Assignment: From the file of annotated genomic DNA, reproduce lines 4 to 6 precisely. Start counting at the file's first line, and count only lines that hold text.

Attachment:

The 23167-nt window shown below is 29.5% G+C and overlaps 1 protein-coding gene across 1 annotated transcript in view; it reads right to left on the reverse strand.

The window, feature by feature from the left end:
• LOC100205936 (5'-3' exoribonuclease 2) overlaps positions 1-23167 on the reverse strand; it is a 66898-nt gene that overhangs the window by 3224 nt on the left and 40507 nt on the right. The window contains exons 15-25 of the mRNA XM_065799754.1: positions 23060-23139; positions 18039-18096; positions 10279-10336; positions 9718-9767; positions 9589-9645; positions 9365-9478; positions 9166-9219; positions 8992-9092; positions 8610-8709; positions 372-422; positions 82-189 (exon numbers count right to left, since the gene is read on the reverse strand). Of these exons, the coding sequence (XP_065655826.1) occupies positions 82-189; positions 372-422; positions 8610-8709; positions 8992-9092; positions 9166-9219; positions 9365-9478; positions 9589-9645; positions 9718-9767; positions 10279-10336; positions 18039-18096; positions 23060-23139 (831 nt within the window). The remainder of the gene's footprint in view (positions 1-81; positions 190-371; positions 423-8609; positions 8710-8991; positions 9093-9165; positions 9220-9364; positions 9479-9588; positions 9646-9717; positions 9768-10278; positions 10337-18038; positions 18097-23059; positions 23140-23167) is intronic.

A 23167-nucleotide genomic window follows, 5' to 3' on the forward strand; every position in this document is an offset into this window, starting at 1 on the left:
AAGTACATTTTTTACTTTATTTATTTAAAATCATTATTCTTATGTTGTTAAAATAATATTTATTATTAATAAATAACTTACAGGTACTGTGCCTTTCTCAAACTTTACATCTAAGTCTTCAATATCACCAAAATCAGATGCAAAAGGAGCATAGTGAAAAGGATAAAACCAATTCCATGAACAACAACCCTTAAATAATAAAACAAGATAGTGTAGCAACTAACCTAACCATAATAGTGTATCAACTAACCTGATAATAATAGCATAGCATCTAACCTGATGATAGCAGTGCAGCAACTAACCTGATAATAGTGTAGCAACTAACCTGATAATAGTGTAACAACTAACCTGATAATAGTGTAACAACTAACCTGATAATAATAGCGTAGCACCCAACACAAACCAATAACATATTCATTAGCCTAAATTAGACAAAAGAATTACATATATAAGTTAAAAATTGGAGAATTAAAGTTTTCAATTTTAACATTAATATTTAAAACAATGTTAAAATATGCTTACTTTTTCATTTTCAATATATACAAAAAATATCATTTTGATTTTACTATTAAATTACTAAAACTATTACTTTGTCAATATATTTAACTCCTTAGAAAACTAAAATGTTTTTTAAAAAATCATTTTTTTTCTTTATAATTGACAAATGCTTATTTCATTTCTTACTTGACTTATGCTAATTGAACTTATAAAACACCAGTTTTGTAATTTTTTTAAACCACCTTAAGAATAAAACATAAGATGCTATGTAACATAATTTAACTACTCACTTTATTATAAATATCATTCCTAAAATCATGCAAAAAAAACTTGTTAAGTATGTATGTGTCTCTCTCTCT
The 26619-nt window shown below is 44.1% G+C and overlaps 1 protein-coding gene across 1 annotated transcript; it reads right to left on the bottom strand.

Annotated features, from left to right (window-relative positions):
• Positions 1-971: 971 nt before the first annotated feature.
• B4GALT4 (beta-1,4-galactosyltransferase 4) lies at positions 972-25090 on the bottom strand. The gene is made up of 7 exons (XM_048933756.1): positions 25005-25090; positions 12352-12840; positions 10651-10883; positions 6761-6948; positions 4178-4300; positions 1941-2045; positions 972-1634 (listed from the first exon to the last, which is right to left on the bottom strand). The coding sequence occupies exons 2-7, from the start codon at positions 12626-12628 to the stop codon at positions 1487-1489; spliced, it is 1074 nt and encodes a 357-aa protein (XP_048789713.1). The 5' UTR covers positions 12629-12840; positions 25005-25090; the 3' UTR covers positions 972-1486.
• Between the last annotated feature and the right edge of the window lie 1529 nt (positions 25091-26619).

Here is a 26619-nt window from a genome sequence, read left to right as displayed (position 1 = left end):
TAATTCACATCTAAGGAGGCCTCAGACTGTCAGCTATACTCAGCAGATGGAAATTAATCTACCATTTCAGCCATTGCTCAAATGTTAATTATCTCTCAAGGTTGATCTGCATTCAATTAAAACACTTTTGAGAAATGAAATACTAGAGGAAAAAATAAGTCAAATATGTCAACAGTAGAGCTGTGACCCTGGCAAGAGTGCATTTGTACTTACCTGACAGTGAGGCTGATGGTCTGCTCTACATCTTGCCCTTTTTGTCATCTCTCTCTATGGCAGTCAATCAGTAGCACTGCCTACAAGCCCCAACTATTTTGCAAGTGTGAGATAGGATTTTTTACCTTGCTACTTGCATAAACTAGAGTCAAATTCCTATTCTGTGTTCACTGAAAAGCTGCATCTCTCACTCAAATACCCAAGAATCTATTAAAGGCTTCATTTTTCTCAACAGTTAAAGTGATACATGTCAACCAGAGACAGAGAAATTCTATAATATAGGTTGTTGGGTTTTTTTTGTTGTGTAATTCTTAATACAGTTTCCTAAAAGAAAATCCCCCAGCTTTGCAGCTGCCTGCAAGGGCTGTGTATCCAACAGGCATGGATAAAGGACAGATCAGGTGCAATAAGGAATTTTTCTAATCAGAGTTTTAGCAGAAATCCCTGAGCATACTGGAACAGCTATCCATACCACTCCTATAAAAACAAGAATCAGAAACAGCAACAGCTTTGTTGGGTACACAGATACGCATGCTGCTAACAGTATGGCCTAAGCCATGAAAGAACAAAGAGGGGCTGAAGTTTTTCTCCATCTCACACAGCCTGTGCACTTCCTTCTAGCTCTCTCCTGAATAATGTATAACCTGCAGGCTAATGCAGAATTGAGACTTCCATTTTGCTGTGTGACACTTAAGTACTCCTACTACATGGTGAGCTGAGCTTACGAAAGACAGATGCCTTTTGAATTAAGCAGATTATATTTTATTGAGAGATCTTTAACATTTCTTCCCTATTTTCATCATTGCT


A 23167-nucleotide genomic window follows, 5' to 3' on the forward strand; every position in this document is an offset into this window, starting at 1 on the left:
AAGTACATTTTTTACTTTATTTATTTAAAATCATTATTCTTATGTTGTTAAAATAATATTTATTATTAATAAATAACTTACAGGTACTGTGCCTTTCTCAAACTTTACATCTAAGTCTTCAATATCACCAAAATCAGATGCAAAAGGAGCATAGTGAAAAGGATAAAACCAATTCCATGAACAACAACCCTTAAATAATAAAACAAGATAGTGTAGCAACTAACCTAACCATAATAGTGTATCAACTAACCTGATAATAATAGCATAGCATCTAACCTGATGATAGCAGTGCAGCAACTAACCTGATAATAGTGTAGCAACTAACCTGATAATAGTGTAACAACTAACCTGATAATAGTGTAACAACTAACCTGATAATAATAGCGTAGCACCCAACACAAACCAATAACATATTCATTAGCCTAAATTAGACAAAAGAATTACATATATAAGTTAAAAATTGGAGAATTAAAGTTTTCAATTTTAACATTAATATTTAAAACAATGTTAAAATATGCTTACTTTTTCATTTTCAATATATACAAAAAATATCATTTTGATTTTACTATTAAATTACTAAAACTATTACTTTGTCAATATATTTAACTCCTTAGAAAACTAAAATGTTTTTTAAAAAATCATTTTTTTTCTTTATAATTGACAAATGCTTATTTCATTTCTTACTTGACTTATGCTAATTGAACTTATAAAACACCAGTTTTGTAATTTTTTTAAACCACCTTAAGAATAAAACATAAGATGCTATGTAACATAATTTAACTACTCACTTTATTATAAATATCATTCCTAAAATCATGCAAAAAAAACTTGTTAAGTATGTATGTGTCTCTCTCTCT
The 26619-nt window shown below is 44.1% G+C and overlaps 1 protein-coding gene across 1 annotated transcript; it reads right to left on the bottom strand.